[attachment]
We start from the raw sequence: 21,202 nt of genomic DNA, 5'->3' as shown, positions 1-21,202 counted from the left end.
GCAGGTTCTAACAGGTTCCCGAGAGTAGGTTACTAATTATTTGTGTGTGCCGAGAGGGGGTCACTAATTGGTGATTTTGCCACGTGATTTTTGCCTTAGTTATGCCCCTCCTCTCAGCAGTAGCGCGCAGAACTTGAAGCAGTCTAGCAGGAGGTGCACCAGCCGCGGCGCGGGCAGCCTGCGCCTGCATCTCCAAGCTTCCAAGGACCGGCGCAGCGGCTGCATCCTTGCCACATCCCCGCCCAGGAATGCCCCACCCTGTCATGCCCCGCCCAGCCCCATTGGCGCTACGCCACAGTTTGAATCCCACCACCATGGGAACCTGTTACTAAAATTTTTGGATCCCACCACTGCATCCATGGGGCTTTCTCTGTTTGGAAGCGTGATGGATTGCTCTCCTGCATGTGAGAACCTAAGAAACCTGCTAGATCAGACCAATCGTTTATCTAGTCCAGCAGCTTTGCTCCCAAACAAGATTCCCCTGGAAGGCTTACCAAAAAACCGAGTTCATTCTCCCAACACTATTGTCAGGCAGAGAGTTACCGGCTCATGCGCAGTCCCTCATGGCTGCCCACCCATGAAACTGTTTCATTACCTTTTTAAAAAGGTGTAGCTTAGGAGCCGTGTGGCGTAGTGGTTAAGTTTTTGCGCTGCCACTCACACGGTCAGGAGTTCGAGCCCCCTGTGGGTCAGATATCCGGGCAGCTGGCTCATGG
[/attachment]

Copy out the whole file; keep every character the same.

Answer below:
We start from the raw sequence: 21,202 nt of genomic DNA, 5'->3' as shown, positions 1-21,202 counted from the left end.
GCAGGTTCTAACAGGTTCCCGAGAGTAGGTTACTAATTATTTGTGTGTGCCGAGAGGGGGTCACTAATTGGTGATTTTGCCACGTGATTTTTGCCTTAGTTATGCCCCTCCTCTCAGCAGTAGCGCGCAGAACTTGAAGCAGTCTAGCAGGAGGTGCACCAGCCGCGGCGCGGGCAGCCTGCGCCTGCATCTCCAAGCTTCCAAGGACCGGCGCAGCGGCTGCATCCTTGCCACATCCCCGCCCAGGAATGCCCCACCCTGTCATGCCCCGCCCAGCCCCATTGGCGCTACGCCACAGTTTGAATCCCACCACCATGGGAACCTGTTACTAAAATTTTTGGATCCCACCACTGCATCCATGGGGCTTTCTCTGTTTGGAAGCGTGATGGATTGCTCTCCTGCATGTGAGAACCTAAGAAACCTGCTAGATCAGACCAATCGTTTATCTAGTCCAGCAGCTTTGCTCCCAAACAAGATTCCCCTGGAAGGCTTACCAAAAAACCGAGTTCATTCTCCCAACACTATTGTCAGGCAGAGAGTTACCGGCTCATGCGCAGTCCCTCATGGCTGCCCACCCATGAAACTGTTTCATTACCTTTTTAAAAAGGTGTAGCTTAGGAGCCGTGTGGCGTAGTGGTTAAGTTTTTGCGCTGCCACTCACACGGTCAGGAGTTCGAGCCCCCTGTGGGTCAGATATCCGGGCAGCTGGCTCATGG